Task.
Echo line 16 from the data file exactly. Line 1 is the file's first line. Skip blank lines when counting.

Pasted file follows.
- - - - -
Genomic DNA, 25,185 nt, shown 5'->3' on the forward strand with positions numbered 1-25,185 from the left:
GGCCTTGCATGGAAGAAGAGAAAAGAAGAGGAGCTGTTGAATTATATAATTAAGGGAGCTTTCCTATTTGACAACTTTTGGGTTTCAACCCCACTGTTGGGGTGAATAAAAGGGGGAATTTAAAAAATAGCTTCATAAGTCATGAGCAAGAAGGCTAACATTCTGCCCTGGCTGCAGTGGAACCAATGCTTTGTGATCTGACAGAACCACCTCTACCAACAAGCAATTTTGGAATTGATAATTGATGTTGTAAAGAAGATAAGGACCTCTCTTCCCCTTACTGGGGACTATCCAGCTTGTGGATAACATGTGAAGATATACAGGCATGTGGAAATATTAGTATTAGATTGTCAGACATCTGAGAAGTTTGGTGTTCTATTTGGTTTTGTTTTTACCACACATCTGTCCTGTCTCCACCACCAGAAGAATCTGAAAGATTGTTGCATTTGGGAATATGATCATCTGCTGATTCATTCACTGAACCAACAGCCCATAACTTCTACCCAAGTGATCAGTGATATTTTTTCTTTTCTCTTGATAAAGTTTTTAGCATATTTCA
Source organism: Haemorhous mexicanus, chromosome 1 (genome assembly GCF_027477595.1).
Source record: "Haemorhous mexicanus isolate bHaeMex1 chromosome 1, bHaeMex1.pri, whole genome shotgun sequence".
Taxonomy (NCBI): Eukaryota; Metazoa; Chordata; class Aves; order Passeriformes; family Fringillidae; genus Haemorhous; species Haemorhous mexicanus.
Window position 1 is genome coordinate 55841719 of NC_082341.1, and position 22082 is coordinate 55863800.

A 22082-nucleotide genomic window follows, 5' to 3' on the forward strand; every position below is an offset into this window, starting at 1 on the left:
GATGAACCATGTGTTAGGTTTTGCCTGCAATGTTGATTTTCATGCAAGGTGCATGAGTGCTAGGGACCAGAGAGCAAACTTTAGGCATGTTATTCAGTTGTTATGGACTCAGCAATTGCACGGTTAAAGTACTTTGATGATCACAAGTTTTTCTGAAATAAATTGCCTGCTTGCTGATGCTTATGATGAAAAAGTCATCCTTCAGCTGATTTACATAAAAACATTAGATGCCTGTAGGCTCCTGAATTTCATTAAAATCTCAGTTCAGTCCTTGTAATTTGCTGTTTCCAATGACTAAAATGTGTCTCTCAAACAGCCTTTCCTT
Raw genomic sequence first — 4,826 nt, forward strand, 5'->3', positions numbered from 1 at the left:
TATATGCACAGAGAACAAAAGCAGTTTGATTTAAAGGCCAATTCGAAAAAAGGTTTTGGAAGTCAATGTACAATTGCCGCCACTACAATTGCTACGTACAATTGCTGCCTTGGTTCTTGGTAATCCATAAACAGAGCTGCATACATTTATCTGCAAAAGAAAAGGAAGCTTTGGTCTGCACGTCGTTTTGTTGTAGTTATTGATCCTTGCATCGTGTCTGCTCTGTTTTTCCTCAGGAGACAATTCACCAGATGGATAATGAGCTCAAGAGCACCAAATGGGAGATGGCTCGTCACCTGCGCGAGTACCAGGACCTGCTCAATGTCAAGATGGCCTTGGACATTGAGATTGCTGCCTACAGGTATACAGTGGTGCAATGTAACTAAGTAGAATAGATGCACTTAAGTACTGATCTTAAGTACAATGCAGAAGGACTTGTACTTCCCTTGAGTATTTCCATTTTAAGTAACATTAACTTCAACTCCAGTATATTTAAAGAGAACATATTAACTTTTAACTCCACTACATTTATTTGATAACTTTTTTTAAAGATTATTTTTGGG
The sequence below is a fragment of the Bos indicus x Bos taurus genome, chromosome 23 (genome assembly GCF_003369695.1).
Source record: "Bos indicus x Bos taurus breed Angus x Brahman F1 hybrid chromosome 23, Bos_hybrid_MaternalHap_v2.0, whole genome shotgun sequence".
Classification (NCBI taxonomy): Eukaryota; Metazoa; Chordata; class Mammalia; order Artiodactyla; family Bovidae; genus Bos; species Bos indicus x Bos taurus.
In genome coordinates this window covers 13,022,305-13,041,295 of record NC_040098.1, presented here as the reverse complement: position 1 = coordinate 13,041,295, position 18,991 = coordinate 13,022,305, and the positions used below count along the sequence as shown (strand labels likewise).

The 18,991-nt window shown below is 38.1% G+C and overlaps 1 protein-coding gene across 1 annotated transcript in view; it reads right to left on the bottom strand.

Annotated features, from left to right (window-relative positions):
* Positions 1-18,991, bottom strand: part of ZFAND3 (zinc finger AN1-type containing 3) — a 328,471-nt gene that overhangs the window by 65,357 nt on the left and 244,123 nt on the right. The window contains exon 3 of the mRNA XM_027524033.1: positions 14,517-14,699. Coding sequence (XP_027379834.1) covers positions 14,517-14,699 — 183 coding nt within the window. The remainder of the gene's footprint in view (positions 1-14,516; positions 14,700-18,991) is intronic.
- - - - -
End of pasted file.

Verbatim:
Annotated features, from left to right (window-relative positions):